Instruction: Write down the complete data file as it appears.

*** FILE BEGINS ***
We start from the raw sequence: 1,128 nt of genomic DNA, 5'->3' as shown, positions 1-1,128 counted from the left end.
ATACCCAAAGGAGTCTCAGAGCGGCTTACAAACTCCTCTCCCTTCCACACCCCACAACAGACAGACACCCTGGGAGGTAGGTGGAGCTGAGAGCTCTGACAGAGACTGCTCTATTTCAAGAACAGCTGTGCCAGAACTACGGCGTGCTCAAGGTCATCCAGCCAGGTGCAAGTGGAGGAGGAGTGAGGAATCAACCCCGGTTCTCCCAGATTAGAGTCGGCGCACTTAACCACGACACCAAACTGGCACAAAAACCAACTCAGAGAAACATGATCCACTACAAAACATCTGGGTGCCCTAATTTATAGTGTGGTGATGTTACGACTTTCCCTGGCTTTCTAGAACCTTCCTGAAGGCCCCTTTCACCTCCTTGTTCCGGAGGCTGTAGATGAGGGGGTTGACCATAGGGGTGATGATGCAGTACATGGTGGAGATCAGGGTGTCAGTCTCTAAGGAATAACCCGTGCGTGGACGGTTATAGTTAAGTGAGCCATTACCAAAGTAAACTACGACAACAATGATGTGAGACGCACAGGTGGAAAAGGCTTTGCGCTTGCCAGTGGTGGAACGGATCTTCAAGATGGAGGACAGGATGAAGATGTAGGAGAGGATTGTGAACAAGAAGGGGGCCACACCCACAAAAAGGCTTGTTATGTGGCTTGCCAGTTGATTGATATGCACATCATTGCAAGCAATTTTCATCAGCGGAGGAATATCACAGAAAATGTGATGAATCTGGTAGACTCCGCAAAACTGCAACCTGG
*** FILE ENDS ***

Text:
We start from the raw sequence: 1,128 nt of genomic DNA, 5'->3' as shown, positions 1-1,128 counted from the left end.
ATACCCAAAGGAGTCTCAGAGCGGCTTACAAACTCCTCTCCCTTCCACACCCCACAACAGACAGACACCCTGGGAGGTAGGTGGAGCTGAGAGCTCTGACAGAGACTGCTCTATTTCAAGAACAGCTGTGCCAGAACTACGGCGTGCTCAAGGTCATCCAGCCAGGTGCAAGTGGAGGAGGAGTGAGGAATCAACCCCGGTTCTCCCAGATTAGAGTCGGCGCACTTAACCACGACACCAAACTGGCACAAAAACCAACTCAGAGAAACATGATCCACTACAAAACATCTGGGTGCCCTAATTTATAGTGTGGTGATGTTACGACTTTCCCTGGCTTTCTAGAACCTTCCTGAAGGCCCCTTTCACCTCCTTGTTCCGGAGGCTGTAGATGAGGGGGTTGACCATAGGGGTGATGATGCAGTACATGGTGGAGATCAGGGTGTCAGTCTCTAAGGAATAACCCGTGCGTGGACGGTTATAGTTAAGTGAGCCATTACCAAAGTAAACTACGACAACAATGATGTGAGACGCACAGGTGGAAAAGGCTTTGCGCTTGCCAGTGGTGGAACGGATCTTCAAGATGGAGGACAGGATGAAGATGTAGGAGAGGATTGTGAACAAGAAGGGGGCCACACCCACAAAAAGGCTTGTTATGTGGCTTGCCAGTTGATTGATATGCACATCATTGCAAGCAATTTTCATCAGCGGAGGAATATCACAGAAAATGTGATGAATCTGGTAGACTCCGCAAAACTGCAACCTGG